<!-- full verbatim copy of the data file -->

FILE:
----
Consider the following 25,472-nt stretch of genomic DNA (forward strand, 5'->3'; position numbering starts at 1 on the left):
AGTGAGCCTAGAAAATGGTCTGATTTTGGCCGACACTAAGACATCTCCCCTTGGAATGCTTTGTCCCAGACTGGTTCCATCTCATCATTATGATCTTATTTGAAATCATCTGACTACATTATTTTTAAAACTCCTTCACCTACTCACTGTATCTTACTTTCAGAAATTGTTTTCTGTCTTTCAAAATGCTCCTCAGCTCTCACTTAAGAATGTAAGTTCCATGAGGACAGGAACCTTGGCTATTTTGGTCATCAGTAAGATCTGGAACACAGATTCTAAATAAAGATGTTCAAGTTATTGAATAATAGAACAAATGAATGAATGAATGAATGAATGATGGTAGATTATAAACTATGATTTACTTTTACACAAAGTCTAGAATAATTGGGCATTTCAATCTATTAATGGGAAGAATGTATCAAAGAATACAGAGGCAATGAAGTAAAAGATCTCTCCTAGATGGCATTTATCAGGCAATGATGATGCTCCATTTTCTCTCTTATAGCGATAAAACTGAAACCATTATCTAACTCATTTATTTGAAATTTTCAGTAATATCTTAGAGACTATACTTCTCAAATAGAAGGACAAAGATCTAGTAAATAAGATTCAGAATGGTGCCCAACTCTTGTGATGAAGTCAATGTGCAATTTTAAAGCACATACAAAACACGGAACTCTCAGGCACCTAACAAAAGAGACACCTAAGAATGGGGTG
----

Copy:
Consider the following 25,472-nt stretch of genomic DNA (forward strand, 5'->3'; position numbering starts at 1 on the left):
AGTGAGCCTAGAAAATGGTCTGATTTTGGCCGACACTAAGACATCTCCCCTTGGAATGCTTTGTCCCAGACTGGTTCCATCTCATCATTATGATCTTATTTGAAATCATCTGACTACATTATTTTTAAAACTCCTTCACCTACTCACTGTATCTTACTTTCAGAAATTGTTTTCTGTCTTTCAAAATGCTCCTCAGCTCTCACTTAAGAATGTAAGTTCCATGAGGACAGGAACCTTGGCTATTTTGGTCATCAGTAAGATCTGGAACACAGATTCTAAATAAAGATGTTCAAGTTATTGAATAATAGAACAAATGAATGAATGAATGAATGAATGATGGTAGATTATAAACTATGATTTACTTTTACACAAAGTCTAGAATAATTGGGCATTTCAATCTATTAATGGGAAGAATGTATCAAAGAATACAGAGGCAATGAAGTAAAAGATCTCTCCTAGATGGCATTTATCAGGCAATGATGATGCTCCATTTTCTCTCTTATAGCGATAAAACTGAAACCATTATCTAACTCATTTATTTGAAATTTTCAGTAATATCTTAGAGACTATACTTCTCAAATAGAAGGACAAAGATCTAGTAAATAAGATTCAGAATGGTGCCCAACTCTTGTGATGAAGTCAATGTGCAATTTTAAAGCACATACAAAACACGGAACTCTCAGGCACCTAACAAAAGAGACACCTAAGAATGGGGTG